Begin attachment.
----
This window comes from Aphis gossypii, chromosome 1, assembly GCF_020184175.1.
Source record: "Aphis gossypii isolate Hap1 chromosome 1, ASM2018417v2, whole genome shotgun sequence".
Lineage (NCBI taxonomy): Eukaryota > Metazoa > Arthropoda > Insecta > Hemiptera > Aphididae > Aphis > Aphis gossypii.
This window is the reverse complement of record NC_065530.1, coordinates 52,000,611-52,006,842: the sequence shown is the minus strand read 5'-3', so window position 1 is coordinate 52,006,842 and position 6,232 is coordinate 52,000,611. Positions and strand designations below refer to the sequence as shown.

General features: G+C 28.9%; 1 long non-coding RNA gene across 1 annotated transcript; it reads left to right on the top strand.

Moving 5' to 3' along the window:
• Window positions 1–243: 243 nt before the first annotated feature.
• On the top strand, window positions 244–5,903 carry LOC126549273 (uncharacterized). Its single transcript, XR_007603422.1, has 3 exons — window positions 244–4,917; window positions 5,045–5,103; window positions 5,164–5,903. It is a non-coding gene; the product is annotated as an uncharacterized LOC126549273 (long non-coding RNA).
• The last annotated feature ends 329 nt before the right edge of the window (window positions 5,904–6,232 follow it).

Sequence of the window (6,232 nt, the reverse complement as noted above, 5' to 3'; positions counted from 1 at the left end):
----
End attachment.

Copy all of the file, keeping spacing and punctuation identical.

This window comes from Aphis gossypii, chromosome 1, assembly GCF_020184175.1.
Source record: "Aphis gossypii isolate Hap1 chromosome 1, ASM2018417v2, whole genome shotgun sequence".
Lineage (NCBI taxonomy): Eukaryota > Metazoa > Arthropoda > Insecta > Hemiptera > Aphididae > Aphis > Aphis gossypii.
This window is the reverse complement of record NC_065530.1, coordinates 52,000,611-52,006,842: the sequence shown is the minus strand read 5'-3', so window position 1 is coordinate 52,006,842 and position 6,232 is coordinate 52,000,611. Positions and strand designations below refer to the sequence as shown.

General features: G+C 28.9%; 1 long non-coding RNA gene across 1 annotated transcript; it reads left to right on the top strand.

Moving 5' to 3' along the window:
• Window positions 1–243: 243 nt before the first annotated feature.
• On the top strand, window positions 244–5,903 carry LOC126549273 (uncharacterized). Its single transcript, XR_007603422.1, has 3 exons — window positions 244–4,917; window positions 5,045–5,103; window positions 5,164–5,903. It is a non-coding gene; the product is annotated as an uncharacterized LOC126549273 (long non-coding RNA).
• The last annotated feature ends 329 nt before the right edge of the window (window positions 5,904–6,232 follow it).

Sequence of the window (6,232 nt, the reverse complement as noted above, 5' to 3'; positions counted from 1 at the left end):